What to expect on a Sunday (FAQ)
Where and when are your services?
Our services are held at 10:30 am on each Sunday, except the next to last service of December. Our building is at 64 Hout Street just a few doors from Long Street in an historic area of the central city. The church is walking distance from the metro-rail station on Strand Street . You will find a Google map and directions here.
Is everyone welcome?
Absolutely! Anyone can visit or become a member of our church regardless of their beliefs, colour, ethnicity, sexual orientation, or size of their ears.
Does that welcome apply to LGBT people?
Certainly! We respect people whatever their life style, so some members of our church are gay or lesbian. It’s not something they must keep secret.
What clothes do people wear?
Our services are very informal and most everyone wears casual or semi-casual clothes.
Where can I park?
Immediately across the street from our church is an inside parking garage. This is a safe area, but we do pay security people to watch our cars. Be careful pulling into the garage as the entrance is quite narrow.
What is your church building like?
We meet in a beautiful building acquired by the church around 1900. We have been working to preserve the heritage but also improve and upgrade the facility including our historic pipe organ. We have comfortable padded wooden chairs instead of pews and the seating is sometimes in the round.
Why is there a Free-Protestant Unitarian Sign above the entry door?
We have worked with the Western Cape Heritage Council on many aspects of our building. In order to preserve the valuable heritage of this building, we have left this sign intact although the name is obsolete and doesn’t reflect the wide scope of our faith tradition.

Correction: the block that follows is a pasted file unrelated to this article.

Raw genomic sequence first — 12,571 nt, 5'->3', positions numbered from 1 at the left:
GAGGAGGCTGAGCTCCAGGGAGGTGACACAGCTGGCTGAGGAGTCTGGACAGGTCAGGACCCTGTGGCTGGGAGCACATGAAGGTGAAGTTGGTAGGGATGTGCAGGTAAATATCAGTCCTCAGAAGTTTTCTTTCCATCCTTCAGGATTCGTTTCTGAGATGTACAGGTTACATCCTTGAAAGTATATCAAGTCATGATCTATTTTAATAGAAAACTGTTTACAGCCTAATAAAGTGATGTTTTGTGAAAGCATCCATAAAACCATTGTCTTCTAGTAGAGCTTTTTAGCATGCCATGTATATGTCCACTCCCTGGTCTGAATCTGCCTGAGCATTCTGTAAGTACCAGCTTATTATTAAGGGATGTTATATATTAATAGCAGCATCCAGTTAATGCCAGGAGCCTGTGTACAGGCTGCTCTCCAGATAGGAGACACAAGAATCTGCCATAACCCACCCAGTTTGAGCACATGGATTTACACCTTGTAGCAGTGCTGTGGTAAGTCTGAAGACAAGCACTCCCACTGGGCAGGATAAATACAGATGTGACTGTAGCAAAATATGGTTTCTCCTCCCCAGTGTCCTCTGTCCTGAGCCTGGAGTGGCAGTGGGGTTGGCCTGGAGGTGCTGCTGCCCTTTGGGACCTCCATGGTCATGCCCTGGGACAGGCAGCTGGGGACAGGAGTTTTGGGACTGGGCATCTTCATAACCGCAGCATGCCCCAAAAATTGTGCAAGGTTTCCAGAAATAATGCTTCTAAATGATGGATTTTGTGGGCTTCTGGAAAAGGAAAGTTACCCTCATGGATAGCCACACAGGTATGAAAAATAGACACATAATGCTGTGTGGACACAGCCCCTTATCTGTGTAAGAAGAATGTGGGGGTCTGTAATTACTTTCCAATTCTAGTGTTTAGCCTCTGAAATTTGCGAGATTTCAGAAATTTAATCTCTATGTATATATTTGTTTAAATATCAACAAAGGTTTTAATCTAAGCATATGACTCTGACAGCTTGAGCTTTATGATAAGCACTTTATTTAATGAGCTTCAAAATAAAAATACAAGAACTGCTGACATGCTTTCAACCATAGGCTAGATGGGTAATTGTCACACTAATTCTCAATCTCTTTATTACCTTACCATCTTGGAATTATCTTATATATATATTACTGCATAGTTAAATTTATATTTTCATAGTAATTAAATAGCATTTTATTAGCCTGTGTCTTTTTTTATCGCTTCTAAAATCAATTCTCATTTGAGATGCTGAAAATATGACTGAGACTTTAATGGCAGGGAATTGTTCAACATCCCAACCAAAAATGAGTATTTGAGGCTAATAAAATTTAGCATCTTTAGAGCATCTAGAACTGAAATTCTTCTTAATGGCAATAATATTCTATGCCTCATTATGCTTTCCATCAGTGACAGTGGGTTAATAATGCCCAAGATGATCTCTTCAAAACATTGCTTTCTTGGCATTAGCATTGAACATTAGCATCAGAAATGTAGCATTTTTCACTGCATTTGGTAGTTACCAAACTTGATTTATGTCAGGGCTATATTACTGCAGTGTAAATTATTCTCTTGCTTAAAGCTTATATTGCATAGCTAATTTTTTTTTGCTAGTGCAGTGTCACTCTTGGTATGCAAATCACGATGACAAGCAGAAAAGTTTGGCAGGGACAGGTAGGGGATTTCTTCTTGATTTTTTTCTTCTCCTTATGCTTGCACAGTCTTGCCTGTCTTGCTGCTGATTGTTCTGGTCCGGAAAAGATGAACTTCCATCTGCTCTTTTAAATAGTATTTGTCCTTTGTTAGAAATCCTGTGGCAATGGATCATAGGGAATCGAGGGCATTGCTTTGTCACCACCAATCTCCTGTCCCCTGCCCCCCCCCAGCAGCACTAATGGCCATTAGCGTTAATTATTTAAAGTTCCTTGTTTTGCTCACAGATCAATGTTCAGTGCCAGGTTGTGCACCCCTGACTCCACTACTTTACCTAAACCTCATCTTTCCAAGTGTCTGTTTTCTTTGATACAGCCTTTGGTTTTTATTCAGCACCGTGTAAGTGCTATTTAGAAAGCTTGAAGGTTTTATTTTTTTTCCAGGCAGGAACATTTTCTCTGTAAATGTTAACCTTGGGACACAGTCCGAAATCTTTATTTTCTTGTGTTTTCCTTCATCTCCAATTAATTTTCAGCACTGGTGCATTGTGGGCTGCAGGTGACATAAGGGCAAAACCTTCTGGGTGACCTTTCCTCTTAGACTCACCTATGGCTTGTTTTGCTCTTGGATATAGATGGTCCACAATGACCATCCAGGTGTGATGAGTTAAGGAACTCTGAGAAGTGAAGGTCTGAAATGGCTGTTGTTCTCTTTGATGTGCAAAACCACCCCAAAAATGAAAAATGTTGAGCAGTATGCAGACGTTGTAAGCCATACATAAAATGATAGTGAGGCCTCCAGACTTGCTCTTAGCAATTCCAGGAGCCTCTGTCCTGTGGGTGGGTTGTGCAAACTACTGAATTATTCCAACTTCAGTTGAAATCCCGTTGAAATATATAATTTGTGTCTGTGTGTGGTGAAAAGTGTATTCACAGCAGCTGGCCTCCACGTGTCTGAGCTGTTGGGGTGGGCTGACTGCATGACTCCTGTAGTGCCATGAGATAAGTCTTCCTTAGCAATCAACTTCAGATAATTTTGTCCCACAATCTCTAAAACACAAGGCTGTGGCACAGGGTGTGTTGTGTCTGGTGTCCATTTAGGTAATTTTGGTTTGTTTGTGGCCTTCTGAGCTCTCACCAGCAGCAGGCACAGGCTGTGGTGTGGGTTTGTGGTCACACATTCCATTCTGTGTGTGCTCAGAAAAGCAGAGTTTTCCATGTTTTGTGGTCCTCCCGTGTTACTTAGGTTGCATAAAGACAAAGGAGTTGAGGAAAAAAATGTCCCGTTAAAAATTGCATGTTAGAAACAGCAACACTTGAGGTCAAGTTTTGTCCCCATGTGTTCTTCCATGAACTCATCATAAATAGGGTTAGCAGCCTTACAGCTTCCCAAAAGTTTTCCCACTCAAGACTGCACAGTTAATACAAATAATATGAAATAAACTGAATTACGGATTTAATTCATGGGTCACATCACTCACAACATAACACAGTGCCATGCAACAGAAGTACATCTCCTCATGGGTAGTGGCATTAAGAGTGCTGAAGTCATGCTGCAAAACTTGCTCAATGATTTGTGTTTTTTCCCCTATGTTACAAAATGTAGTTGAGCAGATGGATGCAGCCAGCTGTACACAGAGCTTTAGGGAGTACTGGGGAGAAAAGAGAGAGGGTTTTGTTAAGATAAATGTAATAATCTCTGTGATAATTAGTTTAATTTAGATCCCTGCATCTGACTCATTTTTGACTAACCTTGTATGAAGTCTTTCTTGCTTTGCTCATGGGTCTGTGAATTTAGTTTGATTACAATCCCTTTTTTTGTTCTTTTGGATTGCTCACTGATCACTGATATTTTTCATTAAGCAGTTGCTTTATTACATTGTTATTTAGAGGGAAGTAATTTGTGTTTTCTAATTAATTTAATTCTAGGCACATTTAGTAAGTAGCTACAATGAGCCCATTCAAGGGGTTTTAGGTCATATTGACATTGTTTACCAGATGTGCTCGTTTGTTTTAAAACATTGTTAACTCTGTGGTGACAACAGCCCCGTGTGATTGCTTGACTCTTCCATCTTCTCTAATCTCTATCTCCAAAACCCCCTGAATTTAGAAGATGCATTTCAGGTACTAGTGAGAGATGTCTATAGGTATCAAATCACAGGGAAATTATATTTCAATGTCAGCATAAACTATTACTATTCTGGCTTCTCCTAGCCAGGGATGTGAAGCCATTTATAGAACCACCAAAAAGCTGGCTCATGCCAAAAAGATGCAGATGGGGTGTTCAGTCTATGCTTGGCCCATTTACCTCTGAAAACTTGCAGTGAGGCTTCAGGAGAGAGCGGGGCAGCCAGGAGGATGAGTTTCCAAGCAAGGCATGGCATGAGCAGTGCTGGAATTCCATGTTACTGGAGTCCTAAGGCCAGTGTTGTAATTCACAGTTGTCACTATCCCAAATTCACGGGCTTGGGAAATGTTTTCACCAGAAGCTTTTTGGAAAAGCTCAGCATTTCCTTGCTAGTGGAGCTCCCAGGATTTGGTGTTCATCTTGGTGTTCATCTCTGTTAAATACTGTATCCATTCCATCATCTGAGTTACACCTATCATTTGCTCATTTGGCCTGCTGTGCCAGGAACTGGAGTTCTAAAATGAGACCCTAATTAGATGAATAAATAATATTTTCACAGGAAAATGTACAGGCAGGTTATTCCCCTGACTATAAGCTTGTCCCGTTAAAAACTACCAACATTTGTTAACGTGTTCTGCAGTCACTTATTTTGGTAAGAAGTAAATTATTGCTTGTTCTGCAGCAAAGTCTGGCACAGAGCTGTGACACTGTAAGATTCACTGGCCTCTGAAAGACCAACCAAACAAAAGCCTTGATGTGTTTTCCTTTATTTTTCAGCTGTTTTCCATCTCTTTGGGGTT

What are your services like?
There are exceptions, but the general format of a service involves beginning with announcements, some music or singing , and opening words. Someone then lights a chalice candle and there will usually be time for several people share the joys and concerns of their lives. There is almost always some kind of address–either a reflection from a minister, or a talk by a member of the congregation or from the wider community. We also ask for donations (to which you can choose to contribute or not). We tend to close the service with a song and thoughts to live by. The service generally lasts one hour and typically 20-40 people attend.
What about the music?
We often sing two or three hymns accompanied by a piano or a beautiful 100 year old pipe organ. The hymns are quite different from what you might find in most other churches. They are almost always about a celebration of life, freedom, peace, justice, nature, humanity, hope or other topics related to positive living in the modern world.
Are all your services in English?
Our services and activities are conducted in English, but most of our members are fluent in Afrikaans as well. Our minister was raised in Oudtshoorn, and individual conversations during refreshments sometimes turn away from English.
What happens after the service?
We serve tea, coffee and biscuits after the service and invite guests and the congregation to stay for conversation. There is e a welcome table where visitors may talk informally with someone who can answer questions about our services and provide helpful literature.
Is there a program for children?
You are welcome to bring children to our services and they, of course, may sit with adults during the service. On request, we can usually provide someone to supervise a child during the service. We are also in the process of implementing a small room where parents may sit with their very young children to view and hear the service by TV.
Normally on two Sundays of the month there is a program for children as noted in our schedule of Sunday services . You may learn more about this children’s program here. Acknowledging our children’s spiritual capacity reflects our Unitarian belief in freedom of choice. Rather than teaching dogma, we share with children concepts like kindness, compassion, a sense of wonder about the world, an appreciation of the beauty of nature – including important values universal to almost all religions. We also tell stories from age-old traditions and share thoughts about the important role science has in our world.